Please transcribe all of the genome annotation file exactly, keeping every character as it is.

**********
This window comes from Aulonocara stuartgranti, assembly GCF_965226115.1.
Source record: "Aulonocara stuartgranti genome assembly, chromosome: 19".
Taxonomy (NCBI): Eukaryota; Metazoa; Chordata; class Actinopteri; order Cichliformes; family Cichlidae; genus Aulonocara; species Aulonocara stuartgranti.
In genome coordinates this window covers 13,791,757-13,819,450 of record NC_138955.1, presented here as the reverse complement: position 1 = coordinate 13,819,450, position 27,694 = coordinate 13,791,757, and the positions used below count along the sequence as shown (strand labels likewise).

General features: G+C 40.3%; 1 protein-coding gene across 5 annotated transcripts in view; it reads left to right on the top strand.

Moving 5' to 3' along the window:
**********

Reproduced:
This window comes from Aulonocara stuartgranti, assembly GCF_965226115.1.
Source record: "Aulonocara stuartgranti genome assembly, chromosome: 19".
Taxonomy (NCBI): Eukaryota; Metazoa; Chordata; class Actinopteri; order Cichliformes; family Cichlidae; genus Aulonocara; species Aulonocara stuartgranti.
In genome coordinates this window covers 13,791,757-13,819,450 of record NC_138955.1, presented here as the reverse complement: position 1 = coordinate 13,819,450, position 27,694 = coordinate 13,791,757, and the positions used below count along the sequence as shown (strand labels likewise).

General features: G+C 40.3%; 1 protein-coding gene across 5 annotated transcripts in view; it reads left to right on the top strand.

Moving 5' to 3' along the window: